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Scotland: 48 hours in Glasgow

Updated: Mar 3, 2020

More than a decade ago, I spent Hogmanay in Glasgow. It’s immediately apparent on this visit that the city has undergone significant change. Even Glasgow Central Station looks unfamiliar, after its 2010 expansion. With yellow sunlight filtering through the glass roof, the stunning old building evokes a nostalgic image of the heyday of rail travel, despite its contemporary elements.

Central Station Glasgow was opened in 1879 and the adjacent Central Hotel came shortly after in 1883. Originally designed by Robert Rowand Anderson in Queen Anne style, with its picturesque details, intricate gables and multi-paned windows, the hotel underwent a multi-million pound restoration a few years back, and its plush lobby beckons. The Central Hotel took its place in history as the venue to which the world’s first long-distance television pictures were transmitted on 24 May 1927, by John Logie Baird. The soaring ceilings certainly instill a sense of grandeur as does the Hollywood guest list – Laurel and Hardy, Frank Sinatra and Roy Rogers have all laid their heads here. My friend Darryl and I are joining them.

Our corner suite is light and bright and I’m tempted to fill the claw-foot tub with bubble bath and while away the afternoon there, but Glasgow is calling. The winter days aren't long enough for us to dally, and we only have just under 48 hours here, so we have to get cracking. It’s chilly, but the sky is a deep blue and the sun is casting a warm glow over this historic city.

We pause for a moment at the Citizen Firefighter statue directly outside the hotel’s entrance. The somewhat intimidating bronze statue stands as a symbol of recognition for firefighters past and present. Leaving our hero to protect the hotel, we follow the curves of the station to the large glass-walled bridge nicknamed Hielanman's [Highlandman’s] Umbrella. During the Highland clearances in the 19th century, 30,000 Highlanders came to Glasgow to find work. They often met under the bridge, mostly at weekends. The moniker came from this, paired with the city's inclement weather. Today, underneath the umbrella is a bustling array of shops and bars that could keep any Highlander entertained.

We wander through the city, following whim and fancy, with no particular destination in mind. As the sun fades, we find ourselves at the medieval Glasgow Cathedral. Technically, it’s not actually a cathedral, but the title is honorific and deservedly so. The history of the cathedral is linked with that of the city, and allegedly, it is on the spot where the patron saint of Glasgow, Saint Mungo, built his church. After a circuit of the impressive façade, the final beams of daylight peek past the grey stone spire and we take our leave, ready for a bite to eat and a night of stand-up comedy in lilting Glaswegian accents.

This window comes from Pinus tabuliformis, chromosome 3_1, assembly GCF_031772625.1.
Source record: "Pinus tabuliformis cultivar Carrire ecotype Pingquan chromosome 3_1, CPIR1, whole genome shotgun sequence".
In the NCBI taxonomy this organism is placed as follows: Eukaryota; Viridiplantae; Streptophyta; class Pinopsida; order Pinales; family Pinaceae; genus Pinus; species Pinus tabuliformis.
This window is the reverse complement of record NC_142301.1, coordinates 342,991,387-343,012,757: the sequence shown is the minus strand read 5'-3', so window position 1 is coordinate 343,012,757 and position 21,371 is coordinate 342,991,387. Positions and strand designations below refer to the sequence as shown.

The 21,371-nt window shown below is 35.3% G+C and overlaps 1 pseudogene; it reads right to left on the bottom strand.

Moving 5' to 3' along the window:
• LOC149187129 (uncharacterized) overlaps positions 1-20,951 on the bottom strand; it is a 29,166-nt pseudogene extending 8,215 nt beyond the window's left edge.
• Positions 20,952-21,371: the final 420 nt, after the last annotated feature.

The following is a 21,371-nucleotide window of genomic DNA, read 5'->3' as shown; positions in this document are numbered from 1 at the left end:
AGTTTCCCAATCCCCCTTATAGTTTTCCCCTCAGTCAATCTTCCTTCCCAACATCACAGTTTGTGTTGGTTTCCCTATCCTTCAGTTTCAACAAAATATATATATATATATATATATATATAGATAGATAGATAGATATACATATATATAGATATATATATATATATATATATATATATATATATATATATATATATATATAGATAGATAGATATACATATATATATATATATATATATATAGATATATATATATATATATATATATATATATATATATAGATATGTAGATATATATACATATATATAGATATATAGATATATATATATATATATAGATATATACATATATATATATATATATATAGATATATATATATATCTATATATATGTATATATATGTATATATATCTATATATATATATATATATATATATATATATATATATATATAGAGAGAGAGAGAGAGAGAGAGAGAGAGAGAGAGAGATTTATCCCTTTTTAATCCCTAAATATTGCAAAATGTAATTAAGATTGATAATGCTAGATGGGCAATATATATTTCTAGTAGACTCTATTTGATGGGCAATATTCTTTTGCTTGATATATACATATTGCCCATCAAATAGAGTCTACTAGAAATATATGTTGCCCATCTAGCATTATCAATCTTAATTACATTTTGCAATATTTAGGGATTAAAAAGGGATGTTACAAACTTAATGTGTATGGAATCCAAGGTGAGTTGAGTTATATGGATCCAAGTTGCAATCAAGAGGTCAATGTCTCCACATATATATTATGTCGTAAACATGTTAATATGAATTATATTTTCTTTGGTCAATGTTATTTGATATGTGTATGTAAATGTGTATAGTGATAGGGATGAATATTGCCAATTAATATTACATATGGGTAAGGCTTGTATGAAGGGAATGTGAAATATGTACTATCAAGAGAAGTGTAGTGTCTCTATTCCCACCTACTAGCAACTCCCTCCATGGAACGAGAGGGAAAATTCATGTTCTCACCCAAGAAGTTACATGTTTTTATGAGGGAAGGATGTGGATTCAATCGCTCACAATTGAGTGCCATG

The following morning again dawns bright and sunny. After a generous breakfast at the hotel, we stroll to the banks of the River Clyde. More than 70 bridges crisscross the river from the estuary to its source and our walk of discovery takes us past several. Few are known locally by their proper names. The Tradeston Pedestrian Bridge, an interesting modern construction formed of two angled triangles, is known as the Squiggly Bridge. The Clyde Arc, a curved dome that hints of the Gateway Arch in St Louis, Missouri, is known as the Squinty Bridge, likely due to its angular path across the river. Bell’s Bridge, on the other hand, is named for Bell's & Sons, a whisky company that sponsored its construction. It seems fitting whisky should be linked with the construction of Glasgow.

This section of the river is particularly picturesque. The disused Finnieston Crane, a giant cantilever crane that is retained as a symbol of the city's engineering heritage, looms over the water, just along the bank from the Clyde Auditorium. It’s not hard to see why the Auditorium is known as The Armadillo, although its arches were in fact inspired by an interlocking series of ship's hulls, in reference to the Clyde's shipbuilding heritage. The SSE Hydro performance arena nearby looks for all the world like an alien spacecraft, hunkering on a circle of grass. On the opposite bank, the bulbous crescent of the Glasgow Science Centre reflects the sun on its titanium-clad frame and the squat, oblong BBC Scotland building mirrors The Armadillo in a perfect reflection on its windows.

From here, it’s a mile’s walk to the Kelvingrove Art Gallery and Museum, housing one of Europe's great art collections. Before we start, we grab a bite at the KG Café in the Museum’s basement. The building is as impressive as the collection, built in a Spanish Baroque style, following the Glaswegian tradition of using Locharbriggs red sandstone. It is immense, and wandering its 8,000 exhibits takes us all the way to dinner.

In the Tempus Restaurant at the Grand Central Hotel, over heaped bowls of hearty Wild Boar Bolognese, we consider our plans for the evening. Glasgow’s nightlife has much to offer, but so does the Grand Central, and it’s the hotel that wins. The end of the evening sees us sipping cocktails at the Tempus Bar overlooking the station concourse, wondering where the hours have gone. We know 48 hours isn't enough, but I won't wait another decade to come back.

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